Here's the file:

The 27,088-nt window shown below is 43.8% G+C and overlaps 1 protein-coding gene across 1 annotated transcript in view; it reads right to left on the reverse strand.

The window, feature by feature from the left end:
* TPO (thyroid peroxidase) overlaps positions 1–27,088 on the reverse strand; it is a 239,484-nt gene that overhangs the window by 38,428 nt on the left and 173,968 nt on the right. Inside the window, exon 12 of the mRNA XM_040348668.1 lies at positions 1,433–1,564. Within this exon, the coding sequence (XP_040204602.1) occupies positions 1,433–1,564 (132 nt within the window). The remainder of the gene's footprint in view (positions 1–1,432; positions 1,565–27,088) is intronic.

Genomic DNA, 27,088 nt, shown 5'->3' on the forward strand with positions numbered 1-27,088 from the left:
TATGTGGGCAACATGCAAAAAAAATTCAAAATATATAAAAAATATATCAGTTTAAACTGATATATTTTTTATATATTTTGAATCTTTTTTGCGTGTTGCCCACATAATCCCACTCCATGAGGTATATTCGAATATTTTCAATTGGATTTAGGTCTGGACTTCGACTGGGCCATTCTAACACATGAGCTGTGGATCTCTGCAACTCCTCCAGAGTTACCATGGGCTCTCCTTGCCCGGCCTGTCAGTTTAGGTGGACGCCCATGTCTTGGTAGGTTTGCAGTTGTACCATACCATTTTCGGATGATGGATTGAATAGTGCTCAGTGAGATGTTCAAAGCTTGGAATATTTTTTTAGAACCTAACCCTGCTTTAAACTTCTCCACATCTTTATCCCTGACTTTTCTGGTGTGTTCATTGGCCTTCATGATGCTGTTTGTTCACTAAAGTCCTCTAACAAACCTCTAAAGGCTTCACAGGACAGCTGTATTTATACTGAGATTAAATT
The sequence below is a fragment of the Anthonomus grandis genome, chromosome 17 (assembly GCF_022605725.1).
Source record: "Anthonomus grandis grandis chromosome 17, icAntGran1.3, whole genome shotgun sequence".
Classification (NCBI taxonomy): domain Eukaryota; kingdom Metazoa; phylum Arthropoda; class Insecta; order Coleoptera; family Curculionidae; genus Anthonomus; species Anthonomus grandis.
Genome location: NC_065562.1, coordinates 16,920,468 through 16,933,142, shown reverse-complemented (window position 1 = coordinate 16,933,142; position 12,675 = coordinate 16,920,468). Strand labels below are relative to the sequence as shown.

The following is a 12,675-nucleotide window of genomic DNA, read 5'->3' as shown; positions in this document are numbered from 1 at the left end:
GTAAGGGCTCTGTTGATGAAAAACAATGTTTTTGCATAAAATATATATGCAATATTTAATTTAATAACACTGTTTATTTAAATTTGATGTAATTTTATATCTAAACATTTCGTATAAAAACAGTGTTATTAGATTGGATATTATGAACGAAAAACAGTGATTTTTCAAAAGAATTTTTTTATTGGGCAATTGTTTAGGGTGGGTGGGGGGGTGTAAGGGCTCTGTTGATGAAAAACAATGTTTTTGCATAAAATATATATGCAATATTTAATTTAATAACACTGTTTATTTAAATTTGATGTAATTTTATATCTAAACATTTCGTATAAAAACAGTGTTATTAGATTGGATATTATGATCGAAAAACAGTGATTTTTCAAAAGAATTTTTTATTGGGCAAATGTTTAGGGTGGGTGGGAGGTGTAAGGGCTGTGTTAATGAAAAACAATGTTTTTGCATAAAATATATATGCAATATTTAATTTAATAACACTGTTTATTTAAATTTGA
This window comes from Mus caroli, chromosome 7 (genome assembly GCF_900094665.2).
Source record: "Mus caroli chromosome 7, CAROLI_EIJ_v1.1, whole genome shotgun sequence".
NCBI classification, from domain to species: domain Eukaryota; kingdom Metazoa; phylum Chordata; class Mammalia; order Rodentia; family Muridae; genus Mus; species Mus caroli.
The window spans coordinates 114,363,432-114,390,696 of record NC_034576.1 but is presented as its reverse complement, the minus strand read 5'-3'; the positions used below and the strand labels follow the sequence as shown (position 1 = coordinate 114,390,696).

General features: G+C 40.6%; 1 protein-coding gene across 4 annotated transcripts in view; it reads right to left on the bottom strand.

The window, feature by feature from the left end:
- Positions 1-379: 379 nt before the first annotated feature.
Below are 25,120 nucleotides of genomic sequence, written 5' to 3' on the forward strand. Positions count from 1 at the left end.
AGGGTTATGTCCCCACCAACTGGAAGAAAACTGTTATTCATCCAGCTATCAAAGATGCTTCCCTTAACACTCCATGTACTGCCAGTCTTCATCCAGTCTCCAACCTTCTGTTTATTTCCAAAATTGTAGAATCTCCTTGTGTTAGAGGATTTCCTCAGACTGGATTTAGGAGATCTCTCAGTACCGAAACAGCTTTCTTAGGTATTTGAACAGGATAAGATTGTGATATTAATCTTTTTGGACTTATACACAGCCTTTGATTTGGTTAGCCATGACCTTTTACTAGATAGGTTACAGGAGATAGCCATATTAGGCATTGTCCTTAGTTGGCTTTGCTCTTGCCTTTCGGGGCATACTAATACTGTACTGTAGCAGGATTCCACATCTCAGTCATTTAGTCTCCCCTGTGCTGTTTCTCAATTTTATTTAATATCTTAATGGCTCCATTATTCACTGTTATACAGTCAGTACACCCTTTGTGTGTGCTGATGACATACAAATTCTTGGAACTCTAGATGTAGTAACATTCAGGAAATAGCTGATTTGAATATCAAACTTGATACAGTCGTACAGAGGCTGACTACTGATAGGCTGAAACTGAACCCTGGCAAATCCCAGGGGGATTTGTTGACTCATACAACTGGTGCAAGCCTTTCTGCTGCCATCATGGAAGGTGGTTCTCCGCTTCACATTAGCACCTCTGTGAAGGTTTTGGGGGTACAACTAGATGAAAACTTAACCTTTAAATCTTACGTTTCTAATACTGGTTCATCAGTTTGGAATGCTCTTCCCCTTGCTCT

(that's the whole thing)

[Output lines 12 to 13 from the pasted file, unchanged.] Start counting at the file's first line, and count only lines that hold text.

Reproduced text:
This window comes from Mus caroli, chromosome 7 (genome assembly GCF_900094665.2).
Source record: "Mus caroli chromosome 7, CAROLI_EIJ_v1.1, whole genome shotgun sequence".